How is Breathing Central to Your Health and Well Being?
We typically discount the importance of the breath in our daily lives. In reading this article, I would like to invite you to experience how central the breath is to your health. The breath is enough means that we can use it in very concrete, measurable ways to increase our wellbeing.
Yogic breathing techniques have been shown to reduce stress and improve immune function. They also significantly improve several measures of lung function in patients with chronic obstructive pulmonary disease. (Click here for a meta-analysis of eleven studies.) Reducing stress, strengthening your immune system and improving lung capacity can help you cope with the current pandemic.
Breathing can Reduce Stress and Boost Immunity
Through the conscious regulation of the breath you have the power to influence your autonomic nervous system (ANS). The ANS is typically not under conscious control, so the ability to manipulate it through the breath is quite extraordinary. The ANS is responsible both for stressing you out, and for calming you down. It releases stress hormones into your system to make you more alert, and also lowers stress hormone levels to calm you down. When you become aware of your breath and learn how to alter it deliberately, you can consciously influence your ANS. You can breathe faster, more powerfully, and higher in the torso to increase your power output when desired. However, you can also breathe slower, lower, and more gently to inhibit the stress mode and reduce stress-induced immunosupression.
Breathing can Increase Your Lung Capacity
When we breathe normally, we move about 500mL of air in and out of our lungs (called tidal volume). Well-functioning lungs can inhale and exhale about 5L of air, or 10 times the tidal volume of a normal breath. However, most people, and especially older people, have lost much of that additional, protective capacity. It stands to reason that the more your breath is restricted already, the more problematic any further restrictions to your breath will be. The good news is that yogic breathing techniques allow you to regain a significant portion of that lost capacity with regular practice.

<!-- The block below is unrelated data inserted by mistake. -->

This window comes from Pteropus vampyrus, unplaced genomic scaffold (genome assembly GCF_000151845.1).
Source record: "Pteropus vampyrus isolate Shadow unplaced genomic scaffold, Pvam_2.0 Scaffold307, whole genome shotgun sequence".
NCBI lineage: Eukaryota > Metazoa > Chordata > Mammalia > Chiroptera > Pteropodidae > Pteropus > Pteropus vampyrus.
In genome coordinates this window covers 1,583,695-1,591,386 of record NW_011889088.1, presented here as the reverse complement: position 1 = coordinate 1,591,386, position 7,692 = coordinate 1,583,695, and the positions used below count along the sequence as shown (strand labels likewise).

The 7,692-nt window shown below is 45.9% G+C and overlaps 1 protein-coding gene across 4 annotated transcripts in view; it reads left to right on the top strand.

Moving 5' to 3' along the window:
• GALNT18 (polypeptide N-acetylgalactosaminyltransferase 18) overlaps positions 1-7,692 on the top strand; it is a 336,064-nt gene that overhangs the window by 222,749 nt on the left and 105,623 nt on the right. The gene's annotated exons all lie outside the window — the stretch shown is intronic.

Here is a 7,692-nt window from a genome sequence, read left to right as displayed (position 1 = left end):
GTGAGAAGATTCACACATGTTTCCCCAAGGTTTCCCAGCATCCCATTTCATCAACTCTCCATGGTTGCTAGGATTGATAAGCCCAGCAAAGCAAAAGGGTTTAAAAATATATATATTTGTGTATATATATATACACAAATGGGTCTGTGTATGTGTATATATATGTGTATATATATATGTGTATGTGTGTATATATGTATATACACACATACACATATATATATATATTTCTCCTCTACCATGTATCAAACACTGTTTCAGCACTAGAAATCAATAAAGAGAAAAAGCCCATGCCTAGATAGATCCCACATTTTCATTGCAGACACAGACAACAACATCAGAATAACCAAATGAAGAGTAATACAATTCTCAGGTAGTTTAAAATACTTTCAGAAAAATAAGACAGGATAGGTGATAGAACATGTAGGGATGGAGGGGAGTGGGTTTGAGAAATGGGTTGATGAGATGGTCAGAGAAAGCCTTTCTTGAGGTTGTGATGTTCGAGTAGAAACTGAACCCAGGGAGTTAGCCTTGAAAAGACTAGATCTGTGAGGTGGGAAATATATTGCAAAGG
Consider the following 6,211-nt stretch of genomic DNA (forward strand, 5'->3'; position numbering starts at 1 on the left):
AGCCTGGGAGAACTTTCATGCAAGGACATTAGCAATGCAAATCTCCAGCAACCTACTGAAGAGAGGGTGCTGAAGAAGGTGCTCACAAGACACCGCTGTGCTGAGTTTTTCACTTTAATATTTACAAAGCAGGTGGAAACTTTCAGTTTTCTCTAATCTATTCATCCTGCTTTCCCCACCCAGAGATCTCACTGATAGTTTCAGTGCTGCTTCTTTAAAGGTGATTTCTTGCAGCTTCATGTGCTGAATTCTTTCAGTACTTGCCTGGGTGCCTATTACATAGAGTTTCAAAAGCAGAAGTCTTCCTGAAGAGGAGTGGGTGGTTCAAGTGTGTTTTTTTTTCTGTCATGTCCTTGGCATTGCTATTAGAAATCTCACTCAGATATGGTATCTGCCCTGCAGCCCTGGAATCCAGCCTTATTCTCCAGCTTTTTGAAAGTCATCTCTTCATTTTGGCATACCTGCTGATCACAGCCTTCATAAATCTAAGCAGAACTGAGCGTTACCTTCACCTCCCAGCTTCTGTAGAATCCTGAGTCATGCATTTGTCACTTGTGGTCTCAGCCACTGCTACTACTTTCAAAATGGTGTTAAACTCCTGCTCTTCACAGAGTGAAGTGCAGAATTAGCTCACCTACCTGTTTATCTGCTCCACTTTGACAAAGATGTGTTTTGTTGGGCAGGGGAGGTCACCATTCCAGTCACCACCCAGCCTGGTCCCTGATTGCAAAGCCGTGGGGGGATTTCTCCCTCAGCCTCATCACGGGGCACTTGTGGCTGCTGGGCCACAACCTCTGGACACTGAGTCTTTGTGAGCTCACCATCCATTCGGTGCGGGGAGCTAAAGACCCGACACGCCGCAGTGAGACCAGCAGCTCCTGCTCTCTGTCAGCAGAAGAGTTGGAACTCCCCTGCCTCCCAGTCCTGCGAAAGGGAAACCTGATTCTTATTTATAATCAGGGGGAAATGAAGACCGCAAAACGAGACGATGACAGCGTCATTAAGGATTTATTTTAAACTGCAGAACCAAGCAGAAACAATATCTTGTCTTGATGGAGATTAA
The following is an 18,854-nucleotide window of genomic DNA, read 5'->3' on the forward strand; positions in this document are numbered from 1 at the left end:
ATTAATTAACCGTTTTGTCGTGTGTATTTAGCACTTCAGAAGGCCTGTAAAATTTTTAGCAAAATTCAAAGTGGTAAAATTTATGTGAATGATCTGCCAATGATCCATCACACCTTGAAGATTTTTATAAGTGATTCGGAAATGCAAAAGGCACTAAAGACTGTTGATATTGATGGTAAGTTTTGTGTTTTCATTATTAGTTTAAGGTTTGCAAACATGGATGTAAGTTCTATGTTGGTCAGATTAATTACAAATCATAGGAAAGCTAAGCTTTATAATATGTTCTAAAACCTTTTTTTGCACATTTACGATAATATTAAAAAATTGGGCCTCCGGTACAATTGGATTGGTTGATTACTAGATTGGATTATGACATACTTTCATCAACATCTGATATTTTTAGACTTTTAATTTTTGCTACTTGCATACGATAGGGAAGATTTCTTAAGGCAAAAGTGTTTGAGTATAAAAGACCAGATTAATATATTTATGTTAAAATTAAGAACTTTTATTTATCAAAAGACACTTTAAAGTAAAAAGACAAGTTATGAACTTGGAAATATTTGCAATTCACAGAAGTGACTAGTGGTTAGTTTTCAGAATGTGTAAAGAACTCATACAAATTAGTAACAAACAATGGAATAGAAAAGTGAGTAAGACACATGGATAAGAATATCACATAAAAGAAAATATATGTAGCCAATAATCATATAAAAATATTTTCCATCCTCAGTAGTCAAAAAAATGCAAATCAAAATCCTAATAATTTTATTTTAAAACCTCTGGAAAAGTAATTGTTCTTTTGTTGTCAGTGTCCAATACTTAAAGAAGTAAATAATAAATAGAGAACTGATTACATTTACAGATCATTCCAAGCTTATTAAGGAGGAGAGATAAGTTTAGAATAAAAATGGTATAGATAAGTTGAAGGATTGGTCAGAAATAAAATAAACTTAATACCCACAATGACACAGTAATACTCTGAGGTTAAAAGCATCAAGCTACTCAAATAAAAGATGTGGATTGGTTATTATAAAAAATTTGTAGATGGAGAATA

*This article is reposted with kind permission from the author himself. For Gernot’s personal website, click here.
To improve your understanding and practice of your breath, head to Urban Yogis Online Academy, we have a 3 part course series – Biomechanics of Breath that offers an in-depth exploration of anatomy, breathing mechanics and how to use the breath to deepen your mind-body connection and power up your life.
About the Author
Gernot Huber has been practicing and studying yoga since 1996. While working in Silicon Valley, he learned Ashtanga vinyasa and pranayama during lunch breaks from a co-worker. He holds a bachelor’s degree in Modern Thought and Literature from Stanford University. He also has a master’s degree in Ecology and Evolutionary Biology from Cornell University. Gernot loves cooking, eating, reading, bicycling, and wilderness travel, and practices monkey acro yoga with his two young sons.